It might be time to look to Sweden, where it seems that the country has a unique way of making its women more interested in engineering and science.
In a recent survey, more than a quarter of Swedes surveyed said they are interested in a career in STEM (Science, Technology, Engineering, and Mathematics) – but they’re not just looking for a job in that field.
They want to work in that area as well.
The survey also revealed that over half of Swedens surveyed said that their dream job would involve a job that involves a significant amount of work in engineering.
And while most of these jobs would probably not be as demanding as the ones you’re likely to find in the UK, Sweden’s obsession with engineering and the engineering industry is a testament to the country’s success in attracting women to the STEM field.
As Sweden continues to attract more women to their workforce, this survey also provides a snapshot of the types of women who are interested, and how much they value engineering careers.1.
Technology-based career opportunitiesThe survey also showed that women in Sweden are more likely to be looking for tech-based employment than those in the US.
The average number of years a woman had been in tech-related work was about 18.5, compared to 25.7 years for men.
“In our survey, we found that women were more interested than men in technology-based careers,” said Kari Nystrom, research manager at the Swedish Institute of Technology and Innovation (SIT).
“A lot of this is because there are more opportunities and the women tend to want to get involved in tech in their career.”
The survey shows that, on average, a woman in Sweden was more than twice as likely as a man to have worked in a tech-led job in the past year, and the proportion of women in tech roles has increased over time.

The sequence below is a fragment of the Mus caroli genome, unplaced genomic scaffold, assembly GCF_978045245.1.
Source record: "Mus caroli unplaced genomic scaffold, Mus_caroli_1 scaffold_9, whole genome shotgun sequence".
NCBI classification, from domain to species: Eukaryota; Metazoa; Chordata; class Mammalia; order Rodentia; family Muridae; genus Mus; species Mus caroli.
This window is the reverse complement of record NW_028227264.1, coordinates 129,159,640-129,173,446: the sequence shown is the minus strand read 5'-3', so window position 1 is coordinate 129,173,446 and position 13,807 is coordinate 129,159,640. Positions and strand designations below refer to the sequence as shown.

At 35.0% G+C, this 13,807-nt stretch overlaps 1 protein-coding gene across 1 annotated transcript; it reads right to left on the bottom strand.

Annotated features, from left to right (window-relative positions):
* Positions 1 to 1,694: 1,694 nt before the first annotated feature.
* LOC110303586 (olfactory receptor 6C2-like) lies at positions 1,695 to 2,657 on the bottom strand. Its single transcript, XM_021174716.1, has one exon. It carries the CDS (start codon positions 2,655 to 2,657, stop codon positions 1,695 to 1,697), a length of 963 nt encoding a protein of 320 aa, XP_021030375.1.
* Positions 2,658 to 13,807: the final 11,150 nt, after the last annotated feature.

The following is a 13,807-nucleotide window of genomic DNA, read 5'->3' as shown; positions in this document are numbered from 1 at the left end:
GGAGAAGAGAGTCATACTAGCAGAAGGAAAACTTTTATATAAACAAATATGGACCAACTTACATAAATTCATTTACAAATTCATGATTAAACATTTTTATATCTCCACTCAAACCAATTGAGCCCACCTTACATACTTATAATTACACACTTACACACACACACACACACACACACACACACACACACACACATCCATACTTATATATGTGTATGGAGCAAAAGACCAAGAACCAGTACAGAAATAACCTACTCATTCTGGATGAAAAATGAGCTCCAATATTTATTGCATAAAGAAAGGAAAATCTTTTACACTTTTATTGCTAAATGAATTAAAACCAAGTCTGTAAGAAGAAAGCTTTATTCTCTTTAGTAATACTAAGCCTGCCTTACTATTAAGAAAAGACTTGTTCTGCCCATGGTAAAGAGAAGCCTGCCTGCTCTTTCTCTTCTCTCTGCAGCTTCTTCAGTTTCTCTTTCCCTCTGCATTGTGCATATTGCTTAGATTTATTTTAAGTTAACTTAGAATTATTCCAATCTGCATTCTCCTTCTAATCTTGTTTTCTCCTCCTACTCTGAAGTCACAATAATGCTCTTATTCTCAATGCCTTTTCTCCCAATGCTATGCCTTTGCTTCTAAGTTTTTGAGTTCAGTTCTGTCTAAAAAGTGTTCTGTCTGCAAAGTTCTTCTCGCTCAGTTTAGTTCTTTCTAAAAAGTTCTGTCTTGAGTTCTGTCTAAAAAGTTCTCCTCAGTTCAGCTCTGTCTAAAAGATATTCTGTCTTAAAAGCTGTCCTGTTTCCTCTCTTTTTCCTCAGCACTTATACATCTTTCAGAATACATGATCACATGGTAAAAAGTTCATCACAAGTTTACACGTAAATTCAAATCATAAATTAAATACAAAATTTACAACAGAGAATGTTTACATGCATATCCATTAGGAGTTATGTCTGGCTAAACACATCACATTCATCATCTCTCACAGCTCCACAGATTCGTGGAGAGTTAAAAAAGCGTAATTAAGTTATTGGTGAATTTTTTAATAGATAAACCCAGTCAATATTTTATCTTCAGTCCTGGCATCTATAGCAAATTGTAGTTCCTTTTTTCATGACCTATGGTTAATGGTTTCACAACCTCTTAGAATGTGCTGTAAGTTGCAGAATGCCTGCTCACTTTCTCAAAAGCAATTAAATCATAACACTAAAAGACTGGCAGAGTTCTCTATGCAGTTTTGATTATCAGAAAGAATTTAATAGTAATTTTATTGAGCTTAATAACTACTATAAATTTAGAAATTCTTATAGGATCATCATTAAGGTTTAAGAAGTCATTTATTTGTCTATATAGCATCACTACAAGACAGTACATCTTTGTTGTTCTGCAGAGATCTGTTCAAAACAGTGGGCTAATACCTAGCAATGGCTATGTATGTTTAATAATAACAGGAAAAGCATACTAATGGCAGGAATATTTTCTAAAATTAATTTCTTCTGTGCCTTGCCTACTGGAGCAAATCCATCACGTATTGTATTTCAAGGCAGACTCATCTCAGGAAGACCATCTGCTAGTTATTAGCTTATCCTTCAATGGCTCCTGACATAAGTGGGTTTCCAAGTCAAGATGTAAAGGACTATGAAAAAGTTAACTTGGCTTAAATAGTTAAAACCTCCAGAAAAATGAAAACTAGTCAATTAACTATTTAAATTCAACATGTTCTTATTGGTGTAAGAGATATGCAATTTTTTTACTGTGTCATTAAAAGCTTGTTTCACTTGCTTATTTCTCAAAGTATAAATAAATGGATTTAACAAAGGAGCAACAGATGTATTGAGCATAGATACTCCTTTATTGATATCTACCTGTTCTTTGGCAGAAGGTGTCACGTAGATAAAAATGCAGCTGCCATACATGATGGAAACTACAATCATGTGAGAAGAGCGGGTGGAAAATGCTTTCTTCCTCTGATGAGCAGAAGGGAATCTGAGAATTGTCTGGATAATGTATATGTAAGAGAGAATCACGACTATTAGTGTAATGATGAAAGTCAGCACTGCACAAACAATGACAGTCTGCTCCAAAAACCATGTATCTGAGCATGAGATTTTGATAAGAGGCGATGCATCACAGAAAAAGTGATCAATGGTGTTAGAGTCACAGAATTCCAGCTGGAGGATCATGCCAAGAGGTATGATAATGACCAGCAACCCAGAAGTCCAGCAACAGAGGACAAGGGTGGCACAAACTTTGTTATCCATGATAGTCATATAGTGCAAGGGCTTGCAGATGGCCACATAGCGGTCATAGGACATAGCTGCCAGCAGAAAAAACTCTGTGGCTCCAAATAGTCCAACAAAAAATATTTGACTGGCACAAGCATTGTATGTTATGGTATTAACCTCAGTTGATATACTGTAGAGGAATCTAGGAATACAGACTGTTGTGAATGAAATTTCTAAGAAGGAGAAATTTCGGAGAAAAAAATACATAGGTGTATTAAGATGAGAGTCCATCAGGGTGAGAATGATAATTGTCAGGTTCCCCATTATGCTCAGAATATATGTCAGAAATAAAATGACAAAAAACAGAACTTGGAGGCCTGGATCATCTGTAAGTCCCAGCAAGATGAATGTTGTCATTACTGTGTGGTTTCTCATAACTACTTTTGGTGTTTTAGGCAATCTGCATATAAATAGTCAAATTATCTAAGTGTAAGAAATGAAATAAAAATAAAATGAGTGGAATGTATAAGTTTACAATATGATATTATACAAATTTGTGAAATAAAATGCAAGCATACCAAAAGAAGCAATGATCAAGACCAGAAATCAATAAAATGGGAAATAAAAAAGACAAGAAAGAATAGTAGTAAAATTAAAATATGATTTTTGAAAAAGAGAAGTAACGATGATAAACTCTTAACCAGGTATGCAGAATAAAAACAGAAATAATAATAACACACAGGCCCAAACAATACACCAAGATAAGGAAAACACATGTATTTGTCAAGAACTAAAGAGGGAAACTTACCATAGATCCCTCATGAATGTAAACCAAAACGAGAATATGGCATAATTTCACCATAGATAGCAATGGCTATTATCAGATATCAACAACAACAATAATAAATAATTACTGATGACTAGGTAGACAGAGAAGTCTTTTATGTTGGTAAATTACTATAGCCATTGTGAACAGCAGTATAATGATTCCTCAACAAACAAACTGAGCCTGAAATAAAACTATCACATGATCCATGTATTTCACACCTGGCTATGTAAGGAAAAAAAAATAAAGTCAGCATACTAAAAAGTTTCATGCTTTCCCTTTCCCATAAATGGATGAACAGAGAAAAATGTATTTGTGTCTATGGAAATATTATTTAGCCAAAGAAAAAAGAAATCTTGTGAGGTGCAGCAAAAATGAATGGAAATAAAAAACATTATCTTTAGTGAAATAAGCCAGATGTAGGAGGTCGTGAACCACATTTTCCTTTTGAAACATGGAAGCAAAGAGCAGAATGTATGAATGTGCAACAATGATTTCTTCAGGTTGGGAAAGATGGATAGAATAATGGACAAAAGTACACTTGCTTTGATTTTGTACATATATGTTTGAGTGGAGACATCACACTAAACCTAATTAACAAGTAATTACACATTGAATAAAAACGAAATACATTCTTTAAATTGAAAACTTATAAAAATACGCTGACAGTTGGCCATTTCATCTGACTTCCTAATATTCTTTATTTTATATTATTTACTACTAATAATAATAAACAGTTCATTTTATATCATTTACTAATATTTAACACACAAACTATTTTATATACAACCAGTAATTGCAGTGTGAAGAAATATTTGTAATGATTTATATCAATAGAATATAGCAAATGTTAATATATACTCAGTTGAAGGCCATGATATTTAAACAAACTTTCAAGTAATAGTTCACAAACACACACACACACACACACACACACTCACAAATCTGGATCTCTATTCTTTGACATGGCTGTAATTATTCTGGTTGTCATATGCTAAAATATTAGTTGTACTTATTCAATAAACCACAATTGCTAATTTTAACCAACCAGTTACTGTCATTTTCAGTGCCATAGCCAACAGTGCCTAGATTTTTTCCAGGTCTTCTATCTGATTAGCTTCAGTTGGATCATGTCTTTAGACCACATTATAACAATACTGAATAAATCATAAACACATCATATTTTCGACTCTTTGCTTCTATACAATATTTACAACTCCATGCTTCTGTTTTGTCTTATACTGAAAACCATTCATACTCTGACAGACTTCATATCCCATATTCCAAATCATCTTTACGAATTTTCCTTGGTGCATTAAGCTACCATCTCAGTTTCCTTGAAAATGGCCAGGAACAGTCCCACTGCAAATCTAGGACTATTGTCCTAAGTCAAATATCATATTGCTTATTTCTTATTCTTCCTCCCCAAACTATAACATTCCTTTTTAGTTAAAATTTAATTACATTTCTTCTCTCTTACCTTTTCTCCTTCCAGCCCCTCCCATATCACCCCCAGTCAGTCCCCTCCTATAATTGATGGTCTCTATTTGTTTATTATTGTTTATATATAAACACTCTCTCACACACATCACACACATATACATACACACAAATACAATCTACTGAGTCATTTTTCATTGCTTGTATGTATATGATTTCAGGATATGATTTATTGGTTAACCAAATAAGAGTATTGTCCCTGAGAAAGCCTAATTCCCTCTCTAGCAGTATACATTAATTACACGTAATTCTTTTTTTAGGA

Women are also more likely than men to be interested in working in a startup, but it seems they’re more likely to be drawn to engineering.
A study from 2016 found that the average age of female co-founders was 23 years old.
In addition, it seems women are more than willing to do their part to make the technology industry more accessible.
The SIT also found that over 70% of women had participated in a conference in the last year, which is higher than the figure for men, but not by much.
SIT’s Nystrom believes that it’s the lack of barriers in the tech industry that has made Sweden such a great place to work.
“[It’s] a small country, with a large amount of young, educated people and a big number of women.
The work culture and social network is really open and open to collaboration.
There are so many opportunities to collaborate, and it’s not just the technical side of things, but the business side as well,” she said.2.
Openness to changeThe survey suggests that women also want to take a step back and look at how they can change things.
The most common reasons cited for wanting to change a job were: The company needs to grow or the job was too demanding or it was too hard to manage.
According to the survey, 80% of respondents wanted to take the leap of changing careers.
Other factors cited by women in the survey included: The work environment, lack of support for women in technical roles, and a lack of women-friendly training.
As more and more companies in the Nordic countries begin to recruit more women, this trend will only increase.
Strong cultural beliefsSweden’s female-dominated tech scene is an interesting one.
Nystrom noted that the tech world is a culture in which a lot of men feel they have to look a certain way.
She also said that Swedish women are less inclined to work at tech-centric companies.
Swedish women tend not to be as comfortable with tech-driven careers.
They’re more concerned about social interaction, such as taking selfies, than they are about technical roles.
“The biggest reason we don’t do more tech is because we don, in fact, not think of tech as a career,” said Nystrom.
“In Sweden, we see ourselves as engineers and tech is a part of our culture, but we do have a cultural tradition to be more involved in it.
So, in the future, we are going to be able to be engineers and more involved. The SIT’s Nystrom also noted that Sweden has been able to keep its tech-dominated industries going, despite having a much smaller tech workforce than the UK and US. 4.
A culture of inclusionSweden has a very open and welcoming culture, and there is a strong emphasis on diversity and inclusion in all areas of life.
The question is, can Sweden be a model for other countries to follow?
A 2016 study